Perhaps many of us are here this morning and you might have been a Christian for many, many years. And you might be thinking, why do I need to hear the good news? Why are we going to study Romans? Over the next few weeks, we're going to take Romans chapter one to five up until Easter, and then perhaps after Easter, do six to eight and gradually work our way through. But why do I need to hear Romans?

I've been a Christian. I've believed it for years. Well, let me ask that question another way. Why does Paul spend so long in his letter to the Romans, explaining the gospel in such detail to people who are already Christians? The answer is in verses ten and eleven.

Have a look down verses ten and eleven. Paul is writing to them before he visits them, and he's been wanting to visit them because he has a gift he wants to give them. Now, what's this gift? It's a gift that is guaranteed to encourage every Christian in every age, us included. What's this gift?

Keep a thumb in Romans one and turn over, if you would, to Romans, chapter 15. Romans, chapter 15. It's on page 1144. Page 1144, Romans, chapter 15. Sometimes, to help us understand what a book of the Bible is about, it's helpful to look at the beginning and the end of the books, the bookends, and sometimes they give us a clue about what the theme of the book is.

Well, here's one. Romans, chapter 15, verse 23. At the end of his letter, Paul writes, but now, since I no longer have any room for work in these regions, and since I've longed for many years to come to you in Rome, I hope to see you in passing as I go to Spain and to be helped on my journey there by you. Paul wants to go to Spain. Not on a mini break on a mission trip.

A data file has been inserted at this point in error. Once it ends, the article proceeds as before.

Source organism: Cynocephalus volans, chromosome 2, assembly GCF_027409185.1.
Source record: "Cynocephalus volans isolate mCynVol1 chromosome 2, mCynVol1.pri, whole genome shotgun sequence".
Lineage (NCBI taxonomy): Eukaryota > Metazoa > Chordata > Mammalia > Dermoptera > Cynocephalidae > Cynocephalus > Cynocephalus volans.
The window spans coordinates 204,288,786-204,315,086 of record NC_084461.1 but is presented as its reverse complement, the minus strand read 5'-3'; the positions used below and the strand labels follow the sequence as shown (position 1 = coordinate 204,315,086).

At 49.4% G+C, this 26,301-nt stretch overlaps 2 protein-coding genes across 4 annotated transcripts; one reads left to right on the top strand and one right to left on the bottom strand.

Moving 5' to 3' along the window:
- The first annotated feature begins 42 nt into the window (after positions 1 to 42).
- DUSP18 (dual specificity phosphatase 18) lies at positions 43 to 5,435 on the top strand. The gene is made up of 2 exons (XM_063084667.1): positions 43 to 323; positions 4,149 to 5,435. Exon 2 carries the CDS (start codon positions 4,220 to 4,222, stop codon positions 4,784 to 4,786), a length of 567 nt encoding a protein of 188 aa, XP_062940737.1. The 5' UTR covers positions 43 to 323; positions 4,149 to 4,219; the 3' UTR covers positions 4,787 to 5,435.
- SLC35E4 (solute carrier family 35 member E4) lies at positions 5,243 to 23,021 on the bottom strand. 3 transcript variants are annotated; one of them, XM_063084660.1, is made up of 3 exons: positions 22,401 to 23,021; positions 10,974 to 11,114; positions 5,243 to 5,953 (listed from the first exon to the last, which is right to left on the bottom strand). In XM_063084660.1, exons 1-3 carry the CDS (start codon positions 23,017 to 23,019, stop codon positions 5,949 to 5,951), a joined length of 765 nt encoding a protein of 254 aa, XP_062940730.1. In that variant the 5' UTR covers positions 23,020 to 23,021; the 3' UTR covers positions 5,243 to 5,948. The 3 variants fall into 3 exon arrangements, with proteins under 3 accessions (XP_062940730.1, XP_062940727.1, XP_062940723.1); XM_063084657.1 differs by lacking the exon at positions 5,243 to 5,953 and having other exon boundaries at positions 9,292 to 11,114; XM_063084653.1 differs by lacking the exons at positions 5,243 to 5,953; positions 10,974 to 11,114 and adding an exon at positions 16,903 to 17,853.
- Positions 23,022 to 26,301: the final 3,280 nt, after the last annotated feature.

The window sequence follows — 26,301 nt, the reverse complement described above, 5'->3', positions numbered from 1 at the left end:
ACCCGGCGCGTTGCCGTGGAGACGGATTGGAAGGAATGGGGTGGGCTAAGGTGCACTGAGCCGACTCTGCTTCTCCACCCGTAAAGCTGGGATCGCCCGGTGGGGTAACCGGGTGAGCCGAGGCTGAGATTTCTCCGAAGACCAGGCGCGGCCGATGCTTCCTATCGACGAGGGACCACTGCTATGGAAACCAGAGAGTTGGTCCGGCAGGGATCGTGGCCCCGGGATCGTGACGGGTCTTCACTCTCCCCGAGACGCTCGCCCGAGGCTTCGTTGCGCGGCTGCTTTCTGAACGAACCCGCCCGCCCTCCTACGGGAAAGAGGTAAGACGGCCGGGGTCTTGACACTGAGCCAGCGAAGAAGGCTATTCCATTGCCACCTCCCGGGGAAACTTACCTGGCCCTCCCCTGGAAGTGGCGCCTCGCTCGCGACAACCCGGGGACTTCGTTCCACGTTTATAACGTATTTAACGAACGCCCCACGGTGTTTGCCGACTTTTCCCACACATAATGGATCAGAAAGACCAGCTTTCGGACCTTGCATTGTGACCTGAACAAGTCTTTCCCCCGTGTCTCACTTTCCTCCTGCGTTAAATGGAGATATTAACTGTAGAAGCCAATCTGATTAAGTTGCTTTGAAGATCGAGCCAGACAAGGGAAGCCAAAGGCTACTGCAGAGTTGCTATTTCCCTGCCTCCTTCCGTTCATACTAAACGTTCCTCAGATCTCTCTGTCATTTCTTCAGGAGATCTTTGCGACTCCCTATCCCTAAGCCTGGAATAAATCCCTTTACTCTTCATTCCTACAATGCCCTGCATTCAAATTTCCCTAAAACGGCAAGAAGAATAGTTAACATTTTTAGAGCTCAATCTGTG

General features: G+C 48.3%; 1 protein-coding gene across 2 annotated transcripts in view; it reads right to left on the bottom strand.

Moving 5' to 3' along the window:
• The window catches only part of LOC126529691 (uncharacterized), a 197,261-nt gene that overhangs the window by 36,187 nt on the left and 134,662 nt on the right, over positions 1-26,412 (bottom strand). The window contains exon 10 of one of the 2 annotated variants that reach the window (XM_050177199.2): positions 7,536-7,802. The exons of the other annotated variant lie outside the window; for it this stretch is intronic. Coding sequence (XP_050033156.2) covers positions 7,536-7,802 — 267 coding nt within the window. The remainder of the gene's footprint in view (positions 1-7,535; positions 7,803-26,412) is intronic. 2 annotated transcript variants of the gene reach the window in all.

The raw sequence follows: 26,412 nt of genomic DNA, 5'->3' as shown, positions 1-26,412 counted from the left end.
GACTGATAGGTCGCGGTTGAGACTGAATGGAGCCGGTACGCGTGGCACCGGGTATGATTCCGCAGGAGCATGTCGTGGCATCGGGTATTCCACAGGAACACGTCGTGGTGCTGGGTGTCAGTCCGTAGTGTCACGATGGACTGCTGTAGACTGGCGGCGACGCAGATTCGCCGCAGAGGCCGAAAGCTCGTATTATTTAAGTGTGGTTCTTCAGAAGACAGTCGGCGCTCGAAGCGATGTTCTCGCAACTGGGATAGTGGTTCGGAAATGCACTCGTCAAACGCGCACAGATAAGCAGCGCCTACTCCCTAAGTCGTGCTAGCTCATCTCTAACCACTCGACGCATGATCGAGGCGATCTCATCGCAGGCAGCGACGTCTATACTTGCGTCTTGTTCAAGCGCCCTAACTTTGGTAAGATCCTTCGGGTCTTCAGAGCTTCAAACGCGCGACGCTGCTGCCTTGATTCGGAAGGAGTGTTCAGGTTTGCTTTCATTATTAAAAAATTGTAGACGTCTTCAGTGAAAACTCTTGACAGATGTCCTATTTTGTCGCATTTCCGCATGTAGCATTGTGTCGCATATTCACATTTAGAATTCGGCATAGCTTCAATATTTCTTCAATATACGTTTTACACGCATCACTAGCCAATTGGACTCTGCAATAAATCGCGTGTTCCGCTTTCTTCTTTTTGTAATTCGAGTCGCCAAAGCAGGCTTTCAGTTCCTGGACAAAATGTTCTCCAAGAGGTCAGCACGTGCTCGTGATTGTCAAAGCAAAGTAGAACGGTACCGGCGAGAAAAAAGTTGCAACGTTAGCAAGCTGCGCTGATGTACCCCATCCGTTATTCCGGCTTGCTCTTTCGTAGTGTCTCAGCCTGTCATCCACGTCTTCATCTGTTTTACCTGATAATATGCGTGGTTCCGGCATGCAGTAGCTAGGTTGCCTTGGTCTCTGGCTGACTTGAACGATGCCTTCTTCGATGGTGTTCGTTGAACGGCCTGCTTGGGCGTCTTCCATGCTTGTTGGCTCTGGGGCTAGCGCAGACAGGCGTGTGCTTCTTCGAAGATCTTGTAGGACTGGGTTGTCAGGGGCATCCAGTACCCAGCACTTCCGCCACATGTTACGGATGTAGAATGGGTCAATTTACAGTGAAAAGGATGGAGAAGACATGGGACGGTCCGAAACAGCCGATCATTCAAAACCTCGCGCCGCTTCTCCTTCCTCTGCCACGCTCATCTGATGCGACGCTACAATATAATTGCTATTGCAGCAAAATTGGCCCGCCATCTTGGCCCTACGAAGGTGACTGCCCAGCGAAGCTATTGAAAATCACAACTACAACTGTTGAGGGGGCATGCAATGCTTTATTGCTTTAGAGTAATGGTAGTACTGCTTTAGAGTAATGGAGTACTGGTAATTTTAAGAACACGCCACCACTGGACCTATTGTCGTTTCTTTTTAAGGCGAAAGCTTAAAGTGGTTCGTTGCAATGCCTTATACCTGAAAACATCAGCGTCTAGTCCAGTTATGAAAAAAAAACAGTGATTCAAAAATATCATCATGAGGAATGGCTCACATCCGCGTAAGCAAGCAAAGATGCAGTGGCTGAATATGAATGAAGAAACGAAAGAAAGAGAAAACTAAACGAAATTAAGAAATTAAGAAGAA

He's wanted to take the good news to Spain. He's been everywhere, you see. He spent the last 20 years crisscrossing the Mediterranean, preaching the gospel, starting churches, and now he's run out of places to go as a pioneer missionary. They've all heard the gospel. They've had opportunities to respond.

So he looks west and he sees Spain and he oh the barbarians of Spain, they've never had the chance to hear of Jesus. I'm going to take them the gospel. I'll go there and I'll stop off in Rome on the way. And if you Romans really understand the gospel, then you'll want to share in this mission with me. Maybe you'll pray for me, perhaps you'll support financially, maybe some of you will come with me.